If we want the next generation to grow up with a fresh perspective on how we get around, then storytime is a powerful place to start. As a bike geek and dad of three I’m always on the lookout for fun children’s books that show cycling in a positive and fun light, so I was thrilled to hear about the City of Portland’s new “Bike to Books” initiative.
It’s a super-smart way to encourage more neighborhood biking and reading among kids.
Bike to Books is part of PDX Bike Month. Also in on the deal is Multnomah Country Library and Metro.
Here’s what they’ve put together: Everyone who bikes to the library will get a free bike light courtesy of Metro; PBOT’s marketing team will give out free bike maps and share family biking info; and the libraries will offer 18 bike-themed storytime sessions at branches throughout the city.
The program kicked off this morning at the Holgate Library in southeast Portland with photo-ops and even storytimes with special guests like Commissioner Steve Novick, PBOT Director Leah Treat, Metro Councilor Bob Stacey, Multnomah County Commissioner Judy Shiprack, and County Library Director Vailey Oehlkeand. A statement released by PBOT after the event said, “Books and bikes are two pillars of Portland culture.”
Besides riding to school with kids, riding to our local library is the most common family ride we do in the Maus family. Map out the route to your local branch and give it a try! If you need some recommendations for good bike books, check out a list we shared a few years ago (our family favorites are Duck on a Bike, Supergrandpa, and Bear on a Bike).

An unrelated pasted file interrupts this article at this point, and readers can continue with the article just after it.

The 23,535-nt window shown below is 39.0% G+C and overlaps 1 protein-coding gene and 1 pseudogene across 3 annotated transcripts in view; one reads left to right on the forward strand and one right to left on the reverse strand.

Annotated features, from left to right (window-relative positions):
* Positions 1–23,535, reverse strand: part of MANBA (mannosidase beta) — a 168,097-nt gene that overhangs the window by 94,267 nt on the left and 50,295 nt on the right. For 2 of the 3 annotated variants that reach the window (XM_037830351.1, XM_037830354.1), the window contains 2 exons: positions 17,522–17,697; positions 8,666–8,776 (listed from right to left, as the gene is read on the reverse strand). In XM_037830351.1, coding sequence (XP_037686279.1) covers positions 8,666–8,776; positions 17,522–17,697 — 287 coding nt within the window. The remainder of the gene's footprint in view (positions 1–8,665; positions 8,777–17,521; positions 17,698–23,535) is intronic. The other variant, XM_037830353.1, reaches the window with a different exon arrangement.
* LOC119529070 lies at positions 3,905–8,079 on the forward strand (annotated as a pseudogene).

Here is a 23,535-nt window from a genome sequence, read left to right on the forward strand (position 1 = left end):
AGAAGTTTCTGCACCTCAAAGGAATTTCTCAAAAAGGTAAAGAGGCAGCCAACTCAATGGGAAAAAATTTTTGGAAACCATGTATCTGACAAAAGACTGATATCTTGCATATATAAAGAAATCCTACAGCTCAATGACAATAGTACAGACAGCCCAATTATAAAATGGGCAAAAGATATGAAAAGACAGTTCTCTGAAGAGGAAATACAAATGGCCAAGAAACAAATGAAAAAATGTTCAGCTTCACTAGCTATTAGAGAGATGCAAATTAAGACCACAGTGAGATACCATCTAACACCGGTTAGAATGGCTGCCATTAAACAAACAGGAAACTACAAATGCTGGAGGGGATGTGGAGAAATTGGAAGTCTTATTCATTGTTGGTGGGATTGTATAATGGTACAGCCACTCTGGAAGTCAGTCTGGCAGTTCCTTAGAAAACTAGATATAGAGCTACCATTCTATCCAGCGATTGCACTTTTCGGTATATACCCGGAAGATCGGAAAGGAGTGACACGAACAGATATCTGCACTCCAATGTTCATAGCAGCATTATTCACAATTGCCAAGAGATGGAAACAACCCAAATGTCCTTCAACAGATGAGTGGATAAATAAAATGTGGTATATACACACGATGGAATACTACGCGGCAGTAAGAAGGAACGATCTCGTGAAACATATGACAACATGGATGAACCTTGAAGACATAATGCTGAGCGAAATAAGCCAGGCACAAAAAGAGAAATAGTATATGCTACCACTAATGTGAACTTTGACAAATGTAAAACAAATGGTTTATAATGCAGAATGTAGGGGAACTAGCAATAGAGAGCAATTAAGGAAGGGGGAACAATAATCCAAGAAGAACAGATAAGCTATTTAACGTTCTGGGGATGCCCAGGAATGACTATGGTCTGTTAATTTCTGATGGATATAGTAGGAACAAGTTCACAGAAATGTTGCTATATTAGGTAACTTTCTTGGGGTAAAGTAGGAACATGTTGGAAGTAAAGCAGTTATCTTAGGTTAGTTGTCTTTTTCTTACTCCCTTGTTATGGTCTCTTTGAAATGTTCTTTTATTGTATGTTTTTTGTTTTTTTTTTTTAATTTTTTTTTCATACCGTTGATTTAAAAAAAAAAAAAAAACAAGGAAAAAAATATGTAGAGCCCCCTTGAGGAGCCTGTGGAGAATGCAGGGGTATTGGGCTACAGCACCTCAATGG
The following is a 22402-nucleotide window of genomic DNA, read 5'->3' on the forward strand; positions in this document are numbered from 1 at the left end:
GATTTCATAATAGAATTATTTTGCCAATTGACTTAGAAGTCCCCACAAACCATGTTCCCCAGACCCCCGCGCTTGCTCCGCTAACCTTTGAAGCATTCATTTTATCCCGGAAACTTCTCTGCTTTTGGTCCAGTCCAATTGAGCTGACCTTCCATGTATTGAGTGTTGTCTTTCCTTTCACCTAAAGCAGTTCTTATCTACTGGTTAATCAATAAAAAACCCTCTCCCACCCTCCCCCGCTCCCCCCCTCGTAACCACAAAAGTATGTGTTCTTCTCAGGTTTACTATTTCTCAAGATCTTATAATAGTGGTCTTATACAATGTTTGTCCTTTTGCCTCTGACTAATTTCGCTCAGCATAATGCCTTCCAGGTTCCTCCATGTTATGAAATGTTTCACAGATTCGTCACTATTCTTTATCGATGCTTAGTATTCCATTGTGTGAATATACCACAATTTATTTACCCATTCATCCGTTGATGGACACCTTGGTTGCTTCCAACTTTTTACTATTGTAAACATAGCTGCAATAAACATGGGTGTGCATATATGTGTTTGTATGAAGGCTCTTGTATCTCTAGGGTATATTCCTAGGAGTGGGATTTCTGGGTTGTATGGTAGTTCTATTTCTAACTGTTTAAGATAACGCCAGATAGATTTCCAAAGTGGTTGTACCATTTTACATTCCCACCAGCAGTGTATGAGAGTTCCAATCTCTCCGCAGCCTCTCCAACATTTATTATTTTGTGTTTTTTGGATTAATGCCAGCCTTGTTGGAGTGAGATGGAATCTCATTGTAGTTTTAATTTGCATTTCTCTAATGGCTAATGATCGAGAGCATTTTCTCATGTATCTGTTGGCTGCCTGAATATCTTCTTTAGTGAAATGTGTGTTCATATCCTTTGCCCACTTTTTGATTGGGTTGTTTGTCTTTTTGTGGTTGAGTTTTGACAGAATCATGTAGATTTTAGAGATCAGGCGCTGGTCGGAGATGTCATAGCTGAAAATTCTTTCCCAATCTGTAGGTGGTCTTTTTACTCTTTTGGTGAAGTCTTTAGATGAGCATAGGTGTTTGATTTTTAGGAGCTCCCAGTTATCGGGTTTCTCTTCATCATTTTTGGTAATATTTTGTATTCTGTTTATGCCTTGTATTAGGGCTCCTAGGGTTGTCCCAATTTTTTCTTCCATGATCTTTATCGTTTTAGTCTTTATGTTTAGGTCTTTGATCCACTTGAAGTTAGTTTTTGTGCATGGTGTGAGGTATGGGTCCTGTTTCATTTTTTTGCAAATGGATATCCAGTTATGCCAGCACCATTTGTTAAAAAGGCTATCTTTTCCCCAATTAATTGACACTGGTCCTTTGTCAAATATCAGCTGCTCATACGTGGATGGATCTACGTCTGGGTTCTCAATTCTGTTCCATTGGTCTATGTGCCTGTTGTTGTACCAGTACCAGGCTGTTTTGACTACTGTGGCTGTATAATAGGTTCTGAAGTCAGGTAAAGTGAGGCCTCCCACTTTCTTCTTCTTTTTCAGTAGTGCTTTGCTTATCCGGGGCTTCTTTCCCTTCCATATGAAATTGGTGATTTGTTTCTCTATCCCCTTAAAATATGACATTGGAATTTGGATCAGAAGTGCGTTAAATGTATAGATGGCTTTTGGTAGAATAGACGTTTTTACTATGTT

— Jonathan Maus, (503) 706-8804 – firstname.lastname@example.org
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Yay! Two of my favorite things, together! My favorite book about biking is Full Tilt: Ireland to India on a Bicycle, by Dervla Murphy. It’s an adventurous bike touring tale by a great storyteller.
And PS- it’s not just kids who can get a free light- it’s anyone who bikes to the library.
One of my favorite reads (other than Metal Cowboy’s adventures, of course) was “Catfish and Mandala” by Andrew X. Pham. It’s his story of returning to and riding across his country of birth on a beat up mountain bike after fleeing as a very young refugee. It’s not so much about the bike as it is about the experience, but a memorable story.
I love this! My 3-year-old son and I picked up our free bike lights on our monthly trip to Belmont Library a few days ago, and he was so excited to put his new light on his balance bike when we got home. Thanks, Metro!